I note with admiration and respect the substantial philanthropic commitments of both Under Armour founder Kevin Plank and Ravens owner Steve Bisciotti to Baltimore City's schools, and to the Baltimore region generally. However, I find The Sun's recognition of their significant corporate citizenship to the region ("Protecting Baltimore's house," June 11) strangely out of sync with past statements about the irrelevance of losing other corporate headquarters.
Specifically, on these same pages, The Sun considered whether the loss of Constellation Energy, our last Fortune 500 company, had any relevance ("America's branch town," March 18), questioning "…beyond pride, what does it really mean?" The Sun went on to state that "the loss of Constellation headquarters, then, is no reason to panic…"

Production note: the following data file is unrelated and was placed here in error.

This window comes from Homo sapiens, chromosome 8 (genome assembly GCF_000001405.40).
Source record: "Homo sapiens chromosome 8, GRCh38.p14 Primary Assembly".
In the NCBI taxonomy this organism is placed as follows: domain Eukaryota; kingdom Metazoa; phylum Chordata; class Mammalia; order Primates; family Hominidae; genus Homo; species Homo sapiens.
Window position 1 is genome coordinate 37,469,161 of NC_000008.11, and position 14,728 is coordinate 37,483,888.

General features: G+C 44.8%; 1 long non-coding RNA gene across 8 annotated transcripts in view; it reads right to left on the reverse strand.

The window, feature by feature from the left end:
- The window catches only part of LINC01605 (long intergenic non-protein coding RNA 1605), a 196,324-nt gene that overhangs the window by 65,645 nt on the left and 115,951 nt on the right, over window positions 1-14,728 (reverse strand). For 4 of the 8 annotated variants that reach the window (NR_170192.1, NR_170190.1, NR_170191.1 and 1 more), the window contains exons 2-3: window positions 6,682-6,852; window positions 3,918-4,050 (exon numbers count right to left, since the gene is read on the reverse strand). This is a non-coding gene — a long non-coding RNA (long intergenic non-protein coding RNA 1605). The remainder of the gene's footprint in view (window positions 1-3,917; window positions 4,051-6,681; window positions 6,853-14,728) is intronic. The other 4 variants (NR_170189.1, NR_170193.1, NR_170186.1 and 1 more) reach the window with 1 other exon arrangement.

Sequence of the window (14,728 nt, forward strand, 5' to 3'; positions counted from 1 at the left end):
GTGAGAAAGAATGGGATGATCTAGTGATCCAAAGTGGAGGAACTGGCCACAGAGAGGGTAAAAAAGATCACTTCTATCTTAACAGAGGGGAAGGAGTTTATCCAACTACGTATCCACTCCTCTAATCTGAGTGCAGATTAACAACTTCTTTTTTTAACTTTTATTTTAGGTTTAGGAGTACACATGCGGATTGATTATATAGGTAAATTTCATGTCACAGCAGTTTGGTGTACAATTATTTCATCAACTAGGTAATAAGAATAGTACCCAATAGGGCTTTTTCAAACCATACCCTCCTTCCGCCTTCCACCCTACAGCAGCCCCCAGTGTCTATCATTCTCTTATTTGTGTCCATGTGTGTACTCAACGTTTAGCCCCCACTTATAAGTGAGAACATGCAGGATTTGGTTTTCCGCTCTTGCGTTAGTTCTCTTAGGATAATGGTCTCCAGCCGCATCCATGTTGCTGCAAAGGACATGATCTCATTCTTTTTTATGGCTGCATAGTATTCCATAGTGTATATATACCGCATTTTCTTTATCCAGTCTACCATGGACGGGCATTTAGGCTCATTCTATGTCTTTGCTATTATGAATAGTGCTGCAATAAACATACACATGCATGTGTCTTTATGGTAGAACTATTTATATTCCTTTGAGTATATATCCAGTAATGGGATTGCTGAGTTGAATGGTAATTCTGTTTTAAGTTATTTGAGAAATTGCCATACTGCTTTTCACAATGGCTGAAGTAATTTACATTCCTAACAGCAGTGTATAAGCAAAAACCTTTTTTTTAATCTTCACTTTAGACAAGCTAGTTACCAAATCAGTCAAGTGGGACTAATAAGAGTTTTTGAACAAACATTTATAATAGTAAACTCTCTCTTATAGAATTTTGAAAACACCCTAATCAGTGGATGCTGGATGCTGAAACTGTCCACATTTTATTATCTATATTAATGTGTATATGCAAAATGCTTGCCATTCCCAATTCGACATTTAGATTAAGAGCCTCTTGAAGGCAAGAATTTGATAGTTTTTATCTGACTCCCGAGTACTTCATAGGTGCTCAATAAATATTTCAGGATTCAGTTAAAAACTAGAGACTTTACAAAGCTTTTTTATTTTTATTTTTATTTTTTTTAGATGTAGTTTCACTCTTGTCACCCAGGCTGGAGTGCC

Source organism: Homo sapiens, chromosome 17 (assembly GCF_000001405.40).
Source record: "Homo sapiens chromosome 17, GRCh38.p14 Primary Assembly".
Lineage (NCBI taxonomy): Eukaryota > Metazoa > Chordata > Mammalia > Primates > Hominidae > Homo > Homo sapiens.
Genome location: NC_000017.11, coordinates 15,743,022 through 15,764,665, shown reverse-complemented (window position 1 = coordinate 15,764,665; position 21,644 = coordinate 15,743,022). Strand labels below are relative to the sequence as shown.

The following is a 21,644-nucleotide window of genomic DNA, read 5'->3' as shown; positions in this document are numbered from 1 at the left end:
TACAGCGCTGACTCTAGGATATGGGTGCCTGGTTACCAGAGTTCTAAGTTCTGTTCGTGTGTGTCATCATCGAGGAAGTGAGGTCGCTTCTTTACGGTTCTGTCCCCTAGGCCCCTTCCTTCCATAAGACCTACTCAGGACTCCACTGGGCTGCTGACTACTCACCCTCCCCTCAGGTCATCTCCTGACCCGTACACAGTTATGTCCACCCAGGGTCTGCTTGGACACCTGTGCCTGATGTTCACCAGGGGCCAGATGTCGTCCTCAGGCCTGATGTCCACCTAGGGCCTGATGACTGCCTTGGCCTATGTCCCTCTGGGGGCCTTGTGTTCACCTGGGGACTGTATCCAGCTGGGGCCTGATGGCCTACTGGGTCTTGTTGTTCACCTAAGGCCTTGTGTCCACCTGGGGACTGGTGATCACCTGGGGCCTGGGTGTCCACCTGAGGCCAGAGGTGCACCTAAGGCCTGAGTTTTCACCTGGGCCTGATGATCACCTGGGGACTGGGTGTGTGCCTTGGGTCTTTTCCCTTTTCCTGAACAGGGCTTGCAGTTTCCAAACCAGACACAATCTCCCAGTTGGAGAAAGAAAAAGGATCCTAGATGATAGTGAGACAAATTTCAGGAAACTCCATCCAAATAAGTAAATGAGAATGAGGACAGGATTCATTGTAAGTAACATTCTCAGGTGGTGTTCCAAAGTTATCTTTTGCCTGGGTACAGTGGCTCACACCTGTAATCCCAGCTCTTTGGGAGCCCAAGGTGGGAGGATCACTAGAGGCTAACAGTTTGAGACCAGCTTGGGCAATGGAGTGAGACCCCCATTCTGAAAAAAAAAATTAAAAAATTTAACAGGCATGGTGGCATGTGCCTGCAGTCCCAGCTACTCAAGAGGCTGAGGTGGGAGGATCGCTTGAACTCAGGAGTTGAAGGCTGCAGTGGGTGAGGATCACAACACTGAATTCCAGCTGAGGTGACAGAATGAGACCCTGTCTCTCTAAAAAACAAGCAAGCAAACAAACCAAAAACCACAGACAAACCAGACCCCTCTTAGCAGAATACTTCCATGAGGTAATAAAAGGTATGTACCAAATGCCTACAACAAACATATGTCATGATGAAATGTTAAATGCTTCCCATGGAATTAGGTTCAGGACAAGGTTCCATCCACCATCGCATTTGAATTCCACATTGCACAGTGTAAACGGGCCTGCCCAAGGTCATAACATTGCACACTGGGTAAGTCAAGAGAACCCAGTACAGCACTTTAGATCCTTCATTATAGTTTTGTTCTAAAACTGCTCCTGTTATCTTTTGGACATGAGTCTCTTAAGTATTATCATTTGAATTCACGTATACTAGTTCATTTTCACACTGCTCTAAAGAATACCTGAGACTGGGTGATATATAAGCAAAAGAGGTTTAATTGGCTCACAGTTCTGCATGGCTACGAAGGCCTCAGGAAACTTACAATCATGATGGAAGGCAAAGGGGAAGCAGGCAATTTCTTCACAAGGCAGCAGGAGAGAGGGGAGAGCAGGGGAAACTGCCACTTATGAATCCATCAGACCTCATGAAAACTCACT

Perhaps the editors are correct in speculating that jobs lost in the private sector can be replaced with jobs in advanced biomedical research, and attempts to convert research into commerce. However, how long must the region wait to replace the lost generation of corporate leaders, from businesses as diverse as Alex Brown and Maryland National Bank to Westinghouse and Black and Decker, all of whom historically donated their time and resources to the needs of the Baltimore metro area?
Many will disagree on whether Maryland is "pro-" or "anti-" business. However, no one can understate the importance of corporate citizenship, and the critical importance of luring or developing other Baltimore-based corporate headquarters to the future well-being of this metropolitan region.
Howard Klein, Forest Hill
The writer is vice president of Kleins ShopRite of Maryland.Copyright © 2015, Los Angeles Times